Stephen Hawking came to Caltech as a Sherman Fairchild Distinguished Scholar 1974-75. I had been interested in black hole emission (which I had discovered for rotating black holes, but just a few hours after convincing Richard Feynman that this idea was probably right, I found out that Yakov Zel'dovich and Alexander Starobinsky had earlier already predicted this). I did not realize that I was at the right place and the right time to make an even greater discovery, that of emission from nonrotating black holes, but I was incompetent to do that, and after hearing indirectly through me of the Zel'dovich-Starobinsky discovery, Stephen Hawking liked their idea but did not like their derivation and so set himself the task of deriving it correctly. Hawking found, to his surprise, that not only rotating but also nonrotating black holes create and emit particles, the famous Hawking emission.

Having failed to derive this first, I was gearing up to make numerical calculations of the emission rates when Hawking came to Caltech. He and I wrote a paper on gamma rays from primordial black holes, and I also on my own did the numerical calculations of the rates from nonrotating black holes (still my second-most cited paper, after a paper I later wrote with Hawking on what has been called the Hawking-Page transition) and from rotating black holes. Kip Thorne suggested that I list Hawking as a joint PhD supervisor with him, so I have always done that, and Stephen Hawking has had me listed on his website as one of his PhD students, as it shows on the Wikipedia article about him. [Hawking later hired Page to work with him as a postdoc at Cambridge from 1976 to 1979.]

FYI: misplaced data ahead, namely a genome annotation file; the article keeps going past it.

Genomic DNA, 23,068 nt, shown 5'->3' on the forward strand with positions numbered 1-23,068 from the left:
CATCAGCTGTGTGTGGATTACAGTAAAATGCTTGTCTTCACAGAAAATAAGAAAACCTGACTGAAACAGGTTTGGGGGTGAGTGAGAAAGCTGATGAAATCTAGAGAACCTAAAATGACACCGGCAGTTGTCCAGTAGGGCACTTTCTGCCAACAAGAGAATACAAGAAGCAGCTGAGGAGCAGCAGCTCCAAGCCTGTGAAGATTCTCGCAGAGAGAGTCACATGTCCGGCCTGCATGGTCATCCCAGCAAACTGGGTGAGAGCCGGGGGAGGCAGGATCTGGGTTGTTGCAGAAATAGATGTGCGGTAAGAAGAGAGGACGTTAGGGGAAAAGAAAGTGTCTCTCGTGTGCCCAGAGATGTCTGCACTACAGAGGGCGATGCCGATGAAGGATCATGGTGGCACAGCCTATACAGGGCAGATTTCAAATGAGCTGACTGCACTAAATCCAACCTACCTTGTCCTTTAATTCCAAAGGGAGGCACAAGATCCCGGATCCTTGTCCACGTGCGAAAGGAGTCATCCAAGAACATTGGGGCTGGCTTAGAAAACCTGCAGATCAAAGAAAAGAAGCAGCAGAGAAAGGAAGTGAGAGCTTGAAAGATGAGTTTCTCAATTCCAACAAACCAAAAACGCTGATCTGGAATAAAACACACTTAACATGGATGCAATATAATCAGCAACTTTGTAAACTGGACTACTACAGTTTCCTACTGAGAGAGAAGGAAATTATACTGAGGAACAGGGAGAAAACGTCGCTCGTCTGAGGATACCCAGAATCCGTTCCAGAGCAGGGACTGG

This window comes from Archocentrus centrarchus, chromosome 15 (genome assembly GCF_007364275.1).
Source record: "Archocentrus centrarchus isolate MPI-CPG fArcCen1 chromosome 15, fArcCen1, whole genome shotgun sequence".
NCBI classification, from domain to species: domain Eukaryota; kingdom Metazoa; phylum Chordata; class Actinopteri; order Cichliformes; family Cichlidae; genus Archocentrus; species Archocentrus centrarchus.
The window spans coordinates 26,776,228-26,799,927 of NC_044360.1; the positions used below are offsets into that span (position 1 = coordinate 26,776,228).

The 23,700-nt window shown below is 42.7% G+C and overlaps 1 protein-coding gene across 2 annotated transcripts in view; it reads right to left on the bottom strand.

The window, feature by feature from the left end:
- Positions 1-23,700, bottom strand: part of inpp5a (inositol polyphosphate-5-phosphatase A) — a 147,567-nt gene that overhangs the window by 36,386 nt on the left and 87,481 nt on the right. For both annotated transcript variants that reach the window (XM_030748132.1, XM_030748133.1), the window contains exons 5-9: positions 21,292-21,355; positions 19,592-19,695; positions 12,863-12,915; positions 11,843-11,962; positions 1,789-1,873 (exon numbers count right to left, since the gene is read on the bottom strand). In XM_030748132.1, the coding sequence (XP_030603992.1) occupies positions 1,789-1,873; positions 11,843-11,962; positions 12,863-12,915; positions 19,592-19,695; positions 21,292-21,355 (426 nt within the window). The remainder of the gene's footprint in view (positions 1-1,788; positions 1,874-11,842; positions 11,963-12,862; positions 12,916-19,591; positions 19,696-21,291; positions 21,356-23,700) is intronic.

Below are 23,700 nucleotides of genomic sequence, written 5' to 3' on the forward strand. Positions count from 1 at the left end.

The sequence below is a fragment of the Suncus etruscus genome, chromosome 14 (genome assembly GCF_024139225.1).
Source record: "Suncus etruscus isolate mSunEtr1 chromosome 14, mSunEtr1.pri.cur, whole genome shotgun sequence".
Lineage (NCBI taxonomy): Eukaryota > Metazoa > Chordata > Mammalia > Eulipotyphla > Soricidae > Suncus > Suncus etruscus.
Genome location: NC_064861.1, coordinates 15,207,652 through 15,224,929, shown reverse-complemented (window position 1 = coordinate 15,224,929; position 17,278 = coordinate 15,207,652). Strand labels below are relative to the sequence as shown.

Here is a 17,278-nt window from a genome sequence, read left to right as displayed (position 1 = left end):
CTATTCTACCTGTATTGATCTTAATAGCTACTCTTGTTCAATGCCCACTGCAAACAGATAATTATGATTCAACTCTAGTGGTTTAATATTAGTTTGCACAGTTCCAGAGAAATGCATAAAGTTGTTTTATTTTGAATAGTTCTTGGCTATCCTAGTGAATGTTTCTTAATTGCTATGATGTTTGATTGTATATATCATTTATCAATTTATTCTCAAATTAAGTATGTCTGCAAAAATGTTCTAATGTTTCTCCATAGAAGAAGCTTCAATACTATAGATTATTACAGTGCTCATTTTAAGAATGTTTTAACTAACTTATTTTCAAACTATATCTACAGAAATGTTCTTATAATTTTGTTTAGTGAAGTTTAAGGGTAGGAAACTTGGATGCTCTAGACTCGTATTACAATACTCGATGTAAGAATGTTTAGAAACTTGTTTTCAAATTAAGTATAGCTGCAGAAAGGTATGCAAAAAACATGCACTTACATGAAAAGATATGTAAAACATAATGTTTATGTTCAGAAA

In what field did you earn an M.A. from Cambridge after your PhD in physics? Why did you pursue it?

I was eating dinner in Darwin College, Cambridge, where I had won a fellowship to get dining rights for seven free meals a week, and someone told me that as a Fellow I had the right to receive a Cambridge MA if I paid a five-pound fee and also rented an academic gown that cost me a bit over seven pounds. (It might have been cheaper to buy a bottle of wine that was supposed to be the fine if one were not properly dressed.) So I went through the ceremony and knelt before someone in the Senate House, who muttered some words over me, and perhaps tapped me on the head, so that I became a Cambridge MA, or MA (Cantab).

What attracted to you to the University of Alberta? (Page joined the university's Department of Physics in 1990.)